The benefits of going high-protein are known to most of us – from improving overall health, to boosting bone strength, to increasing lean body mass. However, a high-protein intake may not actually be suitable for everyone, especially after considering certain circumstances.
One of the most common problems associated with going on a high-protein diet is poor gut heath. This is mainly because individuals who consume more animal protein tend to eat fewer fruits and vegetables, which means that their fibre intake ends up being reduced. A lack of fibre in the gut leads to a decline in protective gut bacteria, which is responsible for regulating immunity and hunger levels, amongst other things. Concurrently, harmful gut bacteria which feeds on animal proteins proliferates.
With this overgrowth of inflammatory gut bacteria, metabolic toxins which are linked with poor health conditions such as cancer and obesity are released. When the animal proteins reach the GI tract intact, they end up feeding said harmful gut bacteria and harms the protective intestinal wall, which results in a more permeable intestinal wall such that toxins and waste products are able to escape more easily. This eventually leads to inflammation, which triggers an immune response that could result in digestive issues like constipation, irritations of the skin, fatigue, depression and weakened immunity.
To combat this, one should incorporate more fruits and vegetables into your diet, as these foods will help support the growth of anti-inflammatory gut bacteria. Eating more foods that contain starch, such as bananas, oats and potatoes, can also help improve gut bacteria. Alternatively, you can opt for probiotic-rich foods such as kimchi, which has been said to contain properties that help protect your body from colon cancer and counter inflammation in the GI tract.
Another issue is one that involves the consequences of a stagnated diet. Sometimes, it’s best to break the mould and shake things up in favour of something fresh and new. Your body’s response to a specific diet is not static – if you’ve been on a high-protein diet for too long, it’s likely that you would have experienced a stall in weight loss, or even weight gain. This is primarily attributed to the fact that while your body will lose fat initially, this will diminish over time as it adapts to your new diet and becomes accustomed to the macronutrient ratio and the amount of calories you consume.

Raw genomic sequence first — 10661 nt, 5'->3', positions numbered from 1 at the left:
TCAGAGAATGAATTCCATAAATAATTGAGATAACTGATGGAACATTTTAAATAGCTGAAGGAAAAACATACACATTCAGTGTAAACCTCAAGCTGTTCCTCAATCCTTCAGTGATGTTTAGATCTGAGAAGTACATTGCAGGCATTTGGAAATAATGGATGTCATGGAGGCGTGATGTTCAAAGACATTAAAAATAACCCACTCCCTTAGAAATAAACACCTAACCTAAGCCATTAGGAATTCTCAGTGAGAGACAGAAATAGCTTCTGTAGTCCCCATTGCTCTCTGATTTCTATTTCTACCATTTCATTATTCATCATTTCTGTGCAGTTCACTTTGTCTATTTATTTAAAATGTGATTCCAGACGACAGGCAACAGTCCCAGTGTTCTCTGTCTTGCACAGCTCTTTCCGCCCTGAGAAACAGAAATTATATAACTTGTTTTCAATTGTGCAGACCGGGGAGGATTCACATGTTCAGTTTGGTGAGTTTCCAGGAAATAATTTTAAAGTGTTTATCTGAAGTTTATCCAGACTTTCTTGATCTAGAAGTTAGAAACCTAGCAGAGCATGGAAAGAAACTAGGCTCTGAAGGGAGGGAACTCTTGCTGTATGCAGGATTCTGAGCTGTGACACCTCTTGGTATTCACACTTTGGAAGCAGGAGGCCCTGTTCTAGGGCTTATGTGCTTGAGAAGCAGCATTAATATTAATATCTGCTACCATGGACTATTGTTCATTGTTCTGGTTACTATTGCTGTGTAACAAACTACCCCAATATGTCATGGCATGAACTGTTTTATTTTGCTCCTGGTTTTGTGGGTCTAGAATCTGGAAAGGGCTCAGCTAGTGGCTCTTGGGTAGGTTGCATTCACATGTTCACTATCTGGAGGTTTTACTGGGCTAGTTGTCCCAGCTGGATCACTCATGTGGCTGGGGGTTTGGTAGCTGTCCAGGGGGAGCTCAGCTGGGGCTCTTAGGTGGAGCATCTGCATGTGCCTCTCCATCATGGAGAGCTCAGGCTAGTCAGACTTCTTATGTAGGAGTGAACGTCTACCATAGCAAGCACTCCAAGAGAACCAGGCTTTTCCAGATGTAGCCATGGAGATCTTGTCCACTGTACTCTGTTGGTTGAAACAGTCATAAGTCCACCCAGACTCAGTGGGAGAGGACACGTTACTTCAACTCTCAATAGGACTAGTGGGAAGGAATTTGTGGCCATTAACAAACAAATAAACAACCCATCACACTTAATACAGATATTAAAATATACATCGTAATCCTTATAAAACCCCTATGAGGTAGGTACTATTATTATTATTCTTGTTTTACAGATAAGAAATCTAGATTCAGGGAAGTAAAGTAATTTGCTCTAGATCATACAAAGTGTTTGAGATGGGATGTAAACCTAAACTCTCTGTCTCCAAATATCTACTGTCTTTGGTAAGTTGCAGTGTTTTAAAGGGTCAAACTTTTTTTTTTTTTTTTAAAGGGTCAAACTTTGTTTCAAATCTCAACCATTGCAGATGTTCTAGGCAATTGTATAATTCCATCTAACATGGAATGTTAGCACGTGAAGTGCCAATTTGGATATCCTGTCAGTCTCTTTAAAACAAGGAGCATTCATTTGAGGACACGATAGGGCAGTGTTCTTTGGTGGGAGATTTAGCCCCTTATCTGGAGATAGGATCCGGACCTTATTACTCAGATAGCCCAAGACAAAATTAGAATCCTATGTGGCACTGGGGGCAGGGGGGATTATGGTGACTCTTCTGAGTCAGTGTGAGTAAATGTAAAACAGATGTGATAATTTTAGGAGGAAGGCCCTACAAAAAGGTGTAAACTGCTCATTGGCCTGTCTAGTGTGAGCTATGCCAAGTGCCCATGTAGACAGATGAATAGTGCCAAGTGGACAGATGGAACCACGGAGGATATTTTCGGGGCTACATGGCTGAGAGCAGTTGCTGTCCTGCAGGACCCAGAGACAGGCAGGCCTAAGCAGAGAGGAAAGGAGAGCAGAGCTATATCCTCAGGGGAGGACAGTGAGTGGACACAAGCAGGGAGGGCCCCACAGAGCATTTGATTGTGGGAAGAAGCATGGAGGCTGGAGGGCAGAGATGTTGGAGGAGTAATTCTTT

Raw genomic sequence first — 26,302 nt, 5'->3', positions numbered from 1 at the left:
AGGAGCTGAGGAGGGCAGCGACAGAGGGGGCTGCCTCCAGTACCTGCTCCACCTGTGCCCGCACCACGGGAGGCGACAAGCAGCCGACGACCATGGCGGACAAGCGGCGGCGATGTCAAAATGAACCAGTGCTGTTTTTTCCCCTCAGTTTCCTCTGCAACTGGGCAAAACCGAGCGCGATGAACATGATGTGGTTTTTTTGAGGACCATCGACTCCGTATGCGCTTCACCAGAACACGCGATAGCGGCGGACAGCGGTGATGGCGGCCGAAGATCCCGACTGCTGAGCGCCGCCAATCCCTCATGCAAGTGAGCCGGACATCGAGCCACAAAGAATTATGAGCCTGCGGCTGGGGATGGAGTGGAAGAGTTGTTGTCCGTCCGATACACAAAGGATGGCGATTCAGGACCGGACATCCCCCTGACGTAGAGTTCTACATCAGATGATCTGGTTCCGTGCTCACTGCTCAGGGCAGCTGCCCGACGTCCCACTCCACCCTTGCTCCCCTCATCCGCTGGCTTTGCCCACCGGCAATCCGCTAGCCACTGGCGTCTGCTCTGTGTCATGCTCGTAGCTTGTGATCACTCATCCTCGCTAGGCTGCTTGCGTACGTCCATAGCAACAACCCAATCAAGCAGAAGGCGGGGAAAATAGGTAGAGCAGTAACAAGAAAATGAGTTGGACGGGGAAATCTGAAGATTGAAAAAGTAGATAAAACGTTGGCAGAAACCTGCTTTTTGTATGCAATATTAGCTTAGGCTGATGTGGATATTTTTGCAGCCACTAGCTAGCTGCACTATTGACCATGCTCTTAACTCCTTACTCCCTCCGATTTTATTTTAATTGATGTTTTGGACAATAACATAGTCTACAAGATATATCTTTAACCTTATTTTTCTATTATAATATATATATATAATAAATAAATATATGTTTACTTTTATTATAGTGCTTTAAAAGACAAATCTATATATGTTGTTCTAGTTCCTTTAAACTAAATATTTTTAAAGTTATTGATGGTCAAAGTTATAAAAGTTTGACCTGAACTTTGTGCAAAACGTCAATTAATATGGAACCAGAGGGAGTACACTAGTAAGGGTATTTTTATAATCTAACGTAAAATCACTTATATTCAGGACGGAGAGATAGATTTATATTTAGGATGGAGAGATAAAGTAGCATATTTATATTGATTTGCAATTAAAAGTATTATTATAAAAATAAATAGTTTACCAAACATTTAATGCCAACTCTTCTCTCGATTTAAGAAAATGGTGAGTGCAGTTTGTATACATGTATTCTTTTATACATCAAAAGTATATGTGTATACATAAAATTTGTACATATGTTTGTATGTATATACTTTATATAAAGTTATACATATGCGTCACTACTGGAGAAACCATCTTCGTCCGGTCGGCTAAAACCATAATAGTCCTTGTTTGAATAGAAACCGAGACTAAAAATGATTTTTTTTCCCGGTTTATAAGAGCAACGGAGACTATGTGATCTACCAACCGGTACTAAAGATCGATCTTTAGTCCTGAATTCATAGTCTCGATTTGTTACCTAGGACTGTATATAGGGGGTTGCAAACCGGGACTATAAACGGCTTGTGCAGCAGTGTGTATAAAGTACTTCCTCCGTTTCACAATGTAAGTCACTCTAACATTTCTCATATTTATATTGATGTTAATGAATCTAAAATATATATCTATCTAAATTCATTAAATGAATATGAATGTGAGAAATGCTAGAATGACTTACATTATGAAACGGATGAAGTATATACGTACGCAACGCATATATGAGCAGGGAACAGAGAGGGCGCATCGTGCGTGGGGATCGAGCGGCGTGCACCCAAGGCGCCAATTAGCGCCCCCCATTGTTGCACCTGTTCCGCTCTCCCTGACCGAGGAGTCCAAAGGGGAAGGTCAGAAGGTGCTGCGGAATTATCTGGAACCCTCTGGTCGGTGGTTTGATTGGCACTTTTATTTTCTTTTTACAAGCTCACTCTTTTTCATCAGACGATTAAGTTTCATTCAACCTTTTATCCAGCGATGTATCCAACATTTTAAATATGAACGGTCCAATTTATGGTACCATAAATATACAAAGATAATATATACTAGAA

To avoid this from occurring, you can consider taking a periodised approach to your nutrition, in which you embark on a moderate-protein/higher carbohydrate diet while engaging in intense workouts, followed by one which increases protein intake and reduces carbohydrate intake during the recovery period. In the long run, you can also mix things up by adjusting your macronutrient ratios every two weeks or so, and changing your daily calorie intake, as long as the difference falls within the 500 to 700 calorie range.
As the majority of us are probably aware, there is no hard and fast route to improving overall fitness and health. A high-protein diet is not without its flaws and pitfalls, so learning how to adapt and change things up will do you more good than relying on a fixed diet – that’s the real meat of the matter!